Did anyone catch TLC’s Extreme Couponing Segment two weeks ago? It was shocking. I was at home on our couch working on some writing when it caught my eye. I consider myself to be frugal with a few bouts here and there of extremism, though I am working on a more balanced approach. However, the men and women on this show make me look like Paris Hilton on Rodeo Drive…after 23 days in prison.
During this show TLC’s producers and cameramen followed around four different people as they prepared for a large stock piling grocery store trip. While the overall strategy used by each of them is similar—use a grocery game service or sales ad, get as many coupons as you possibly can per sale product, and buy as much as you possibly can—each of these people had their own bizarre habits. One woman procured extra coupons by dumpster diving, two of the people purchased mass quantities of coupons off of the internet, and two of the people had dedicated several rooms of their home just to stock their food and toiletries (complete with wall-to-wall warehouse metal shelves). I watched most of it with my mouth open in shock.
This show was part documentary, and so each of the people and their families discussed the why and how behind their syndrome (I am purposefully using the word syndrome). Each gave a story centered around the same theme: fear. Whether the person had gone through a time of no money and little food, a period of unemployment and instability, or was overly concerned for the future, every person acted in this extreme way due to the fears they held about money and food security. Extreme behavior is often a result of some deep (or not so deep) feeling that compels a person to act a certain way or do a certain thing—even extreme couponing. In fact, I have realized through my own self-analysis that I tend to approach money from a position of fear: fear that it will not continue to come to me. Each month that I am paid, each article that I sell, each tax return I receive, could be my last. Because of this, I could identify with the people on this show…except that I have evolved a ton and enjoy my frugal lifestyle. The people on this show do not seem to have evolved, and while many referred to the game aspect of getting free items, I suspect the fun went out of the game long ago.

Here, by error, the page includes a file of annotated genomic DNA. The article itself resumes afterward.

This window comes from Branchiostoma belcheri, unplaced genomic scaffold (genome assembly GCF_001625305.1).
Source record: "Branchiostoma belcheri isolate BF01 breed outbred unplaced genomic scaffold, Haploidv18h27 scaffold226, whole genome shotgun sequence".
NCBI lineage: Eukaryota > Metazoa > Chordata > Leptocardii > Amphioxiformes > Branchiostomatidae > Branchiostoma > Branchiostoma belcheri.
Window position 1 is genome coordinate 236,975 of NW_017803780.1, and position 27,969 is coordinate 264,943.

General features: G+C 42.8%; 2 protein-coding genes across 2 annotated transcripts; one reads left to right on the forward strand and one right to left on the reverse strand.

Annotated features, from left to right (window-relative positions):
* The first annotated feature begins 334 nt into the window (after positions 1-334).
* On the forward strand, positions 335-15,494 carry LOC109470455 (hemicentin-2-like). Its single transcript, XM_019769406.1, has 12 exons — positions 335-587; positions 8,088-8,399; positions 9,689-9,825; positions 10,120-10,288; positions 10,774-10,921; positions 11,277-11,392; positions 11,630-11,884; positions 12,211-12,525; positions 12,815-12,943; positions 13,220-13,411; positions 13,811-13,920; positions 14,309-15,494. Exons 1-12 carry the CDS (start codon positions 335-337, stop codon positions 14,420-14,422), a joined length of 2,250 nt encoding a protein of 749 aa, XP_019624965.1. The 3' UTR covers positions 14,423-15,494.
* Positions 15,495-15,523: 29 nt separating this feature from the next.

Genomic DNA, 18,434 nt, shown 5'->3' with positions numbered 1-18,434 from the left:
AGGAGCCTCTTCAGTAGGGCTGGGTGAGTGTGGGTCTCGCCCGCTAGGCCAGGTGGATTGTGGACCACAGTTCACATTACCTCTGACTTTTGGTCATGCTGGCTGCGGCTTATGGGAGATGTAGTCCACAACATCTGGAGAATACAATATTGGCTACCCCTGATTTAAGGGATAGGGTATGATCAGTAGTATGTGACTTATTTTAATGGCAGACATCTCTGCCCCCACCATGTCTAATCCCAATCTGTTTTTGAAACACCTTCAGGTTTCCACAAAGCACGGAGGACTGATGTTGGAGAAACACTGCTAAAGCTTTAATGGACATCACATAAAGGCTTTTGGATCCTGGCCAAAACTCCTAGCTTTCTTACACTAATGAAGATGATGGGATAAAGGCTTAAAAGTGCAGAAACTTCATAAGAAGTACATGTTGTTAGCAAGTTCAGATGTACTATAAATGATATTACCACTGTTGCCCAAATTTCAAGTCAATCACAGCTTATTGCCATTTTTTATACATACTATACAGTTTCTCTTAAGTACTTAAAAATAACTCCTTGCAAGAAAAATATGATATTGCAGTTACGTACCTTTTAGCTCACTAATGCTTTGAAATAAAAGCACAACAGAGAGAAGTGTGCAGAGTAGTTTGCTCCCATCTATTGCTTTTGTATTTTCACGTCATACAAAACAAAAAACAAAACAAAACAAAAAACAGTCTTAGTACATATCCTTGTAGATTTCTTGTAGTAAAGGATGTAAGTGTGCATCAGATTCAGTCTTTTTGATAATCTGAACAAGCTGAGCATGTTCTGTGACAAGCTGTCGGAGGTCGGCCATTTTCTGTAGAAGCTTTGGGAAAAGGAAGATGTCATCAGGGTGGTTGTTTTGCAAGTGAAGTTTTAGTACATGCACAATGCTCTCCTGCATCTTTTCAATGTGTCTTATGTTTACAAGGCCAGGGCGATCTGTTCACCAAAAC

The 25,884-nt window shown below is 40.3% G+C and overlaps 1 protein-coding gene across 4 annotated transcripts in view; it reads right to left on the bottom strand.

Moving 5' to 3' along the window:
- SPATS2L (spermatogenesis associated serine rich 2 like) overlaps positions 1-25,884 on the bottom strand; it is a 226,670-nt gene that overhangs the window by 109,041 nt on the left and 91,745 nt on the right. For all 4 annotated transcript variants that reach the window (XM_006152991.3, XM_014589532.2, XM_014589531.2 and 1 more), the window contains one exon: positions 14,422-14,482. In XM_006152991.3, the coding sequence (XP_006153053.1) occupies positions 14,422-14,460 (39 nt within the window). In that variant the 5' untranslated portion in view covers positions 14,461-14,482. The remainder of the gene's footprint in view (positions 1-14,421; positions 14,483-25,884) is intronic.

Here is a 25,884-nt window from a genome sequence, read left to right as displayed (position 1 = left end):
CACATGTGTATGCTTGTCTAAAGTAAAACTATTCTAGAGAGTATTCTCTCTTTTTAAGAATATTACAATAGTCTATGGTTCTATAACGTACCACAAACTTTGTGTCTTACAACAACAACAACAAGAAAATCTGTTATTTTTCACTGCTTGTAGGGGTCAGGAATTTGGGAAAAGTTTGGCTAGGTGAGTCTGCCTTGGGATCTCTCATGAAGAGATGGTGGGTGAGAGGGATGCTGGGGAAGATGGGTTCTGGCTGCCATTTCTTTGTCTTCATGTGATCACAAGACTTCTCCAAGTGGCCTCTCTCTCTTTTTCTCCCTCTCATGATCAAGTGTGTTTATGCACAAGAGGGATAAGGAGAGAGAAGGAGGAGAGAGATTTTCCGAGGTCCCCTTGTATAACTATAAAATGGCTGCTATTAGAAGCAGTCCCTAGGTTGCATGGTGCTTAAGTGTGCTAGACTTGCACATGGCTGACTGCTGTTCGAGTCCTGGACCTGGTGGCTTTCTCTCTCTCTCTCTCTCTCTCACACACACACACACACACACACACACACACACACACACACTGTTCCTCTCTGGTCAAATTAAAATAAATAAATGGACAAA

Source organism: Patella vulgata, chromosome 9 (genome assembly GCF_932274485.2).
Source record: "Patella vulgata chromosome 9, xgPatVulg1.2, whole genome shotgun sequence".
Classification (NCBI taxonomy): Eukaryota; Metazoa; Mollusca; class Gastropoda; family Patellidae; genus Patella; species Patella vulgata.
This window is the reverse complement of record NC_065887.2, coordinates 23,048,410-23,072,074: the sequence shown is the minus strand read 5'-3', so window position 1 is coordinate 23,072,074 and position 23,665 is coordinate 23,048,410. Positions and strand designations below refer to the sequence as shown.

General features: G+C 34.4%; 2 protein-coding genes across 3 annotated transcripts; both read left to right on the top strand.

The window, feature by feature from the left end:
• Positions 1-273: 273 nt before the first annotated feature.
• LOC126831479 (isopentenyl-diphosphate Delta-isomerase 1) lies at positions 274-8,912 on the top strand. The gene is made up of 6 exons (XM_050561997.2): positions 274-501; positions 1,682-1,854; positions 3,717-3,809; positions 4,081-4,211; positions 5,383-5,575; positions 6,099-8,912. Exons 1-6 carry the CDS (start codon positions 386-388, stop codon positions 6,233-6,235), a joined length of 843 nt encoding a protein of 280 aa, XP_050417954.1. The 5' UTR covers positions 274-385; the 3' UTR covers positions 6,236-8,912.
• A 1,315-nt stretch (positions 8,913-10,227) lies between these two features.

I have written before about how frugal people can also be plagued by overconsumption, though frugal and overconsumption may seem like an oxymoron. These people coupon very effectively and to such a large scale and seem to have no “off” button. What is enough for them? How many boxes of cereal do they need to feel secure: 20, 100, 1000? Because they have no inner filter, they overconsume like crazy. In fact, there was only one woman on this show that was not heavily overweight.
Here’s a final thought: one of the couples mentioned that they were $20,000 in debt, and that their couponing was allowing them to pay down their debt more quickly. Couponing and shopping sales will definitely help you to pay down debt more quickly, so long as you bank the savings. But they should think a little bit outside of the box, or even see what is right in front of them. The couple was $20,000 in debt but had shelves upon shelves of a total of 10,000 products they had scored for close to free. For a two-person household (heck, for an 8 person household), most of those products would likely expire before they can use them. They should use the products to pay off their debt by either donating the products for a tax deduction that can go towards debt repayment, or by opening up their garage like a shop and offering their 10,000 products at a severe discount. If they sold each piece for $2 each, they could pay off their debt tomorrow.
Did anyone else catch this show? What were your thoughts?
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